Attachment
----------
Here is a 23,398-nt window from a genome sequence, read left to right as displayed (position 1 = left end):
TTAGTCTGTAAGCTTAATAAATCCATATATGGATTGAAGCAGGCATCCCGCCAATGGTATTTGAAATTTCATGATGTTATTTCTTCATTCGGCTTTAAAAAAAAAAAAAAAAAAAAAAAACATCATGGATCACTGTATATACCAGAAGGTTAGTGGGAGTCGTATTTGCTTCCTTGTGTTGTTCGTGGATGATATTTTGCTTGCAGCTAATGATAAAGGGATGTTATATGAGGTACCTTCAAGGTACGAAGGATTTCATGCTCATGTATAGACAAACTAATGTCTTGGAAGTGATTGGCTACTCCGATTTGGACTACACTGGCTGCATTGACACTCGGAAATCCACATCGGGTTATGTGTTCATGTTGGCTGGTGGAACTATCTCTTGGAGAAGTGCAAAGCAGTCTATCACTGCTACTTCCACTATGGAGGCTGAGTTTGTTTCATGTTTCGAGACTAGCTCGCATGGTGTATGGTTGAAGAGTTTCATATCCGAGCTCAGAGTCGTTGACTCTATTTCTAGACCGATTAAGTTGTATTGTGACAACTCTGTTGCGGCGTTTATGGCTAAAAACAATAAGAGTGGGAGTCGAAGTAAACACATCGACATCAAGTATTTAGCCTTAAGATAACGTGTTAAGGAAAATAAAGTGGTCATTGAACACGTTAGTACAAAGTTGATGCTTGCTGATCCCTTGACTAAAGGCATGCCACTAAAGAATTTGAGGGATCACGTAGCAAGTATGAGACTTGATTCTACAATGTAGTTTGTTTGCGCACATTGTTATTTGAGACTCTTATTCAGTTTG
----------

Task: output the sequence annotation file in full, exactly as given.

Here is a 23,398-nt window from a genome sequence, read left to right as displayed (position 1 = left end):
TTAGTCTGTAAGCTTAATAAATCCATATATGGATTGAAGCAGGCATCCCGCCAATGGTATTTGAAATTTCATGATGTTATTTCTTCATTCGGCTTTAAAAAAAAAAAAAAAAAAAAAAAACATCATGGATCACTGTATATACCAGAAGGTTAGTGGGAGTCGTATTTGCTTCCTTGTGTTGTTCGTGGATGATATTTTGCTTGCAGCTAATGATAAAGGGATGTTATATGAGGTACCTTCAAGGTACGAAGGATTTCATGCTCATGTATAGACAAACTAATGTCTTGGAAGTGATTGGCTACTCCGATTTGGACTACACTGGCTGCATTGACACTCGGAAATCCACATCGGGTTATGTGTTCATGTTGGCTGGTGGAACTATCTCTTGGAGAAGTGCAAAGCAGTCTATCACTGCTACTTCCACTATGGAGGCTGAGTTTGTTTCATGTTTCGAGACTAGCTCGCATGGTGTATGGTTGAAGAGTTTCATATCCGAGCTCAGAGTCGTTGACTCTATTTCTAGACCGATTAAGTTGTATTGTGACAACTCTGTTGCGGCGTTTATGGCTAAAAACAATAAGAGTGGGAGTCGAAGTAAACACATCGACATCAAGTATTTAGCCTTAAGATAACGTGTTAAGGAAAATAAAGTGGTCATTGAACACGTTAGTACAAAGTTGATGCTTGCTGATCCCTTGACTAAAGGCATGCCACTAAAGAATTTGAGGGATCACGTAGCAAGTATGAGACTTGATTCTACAATGTAGTTTGTTTGCGCACATTGTTATTTGAGACTCTTATTCAGTTTG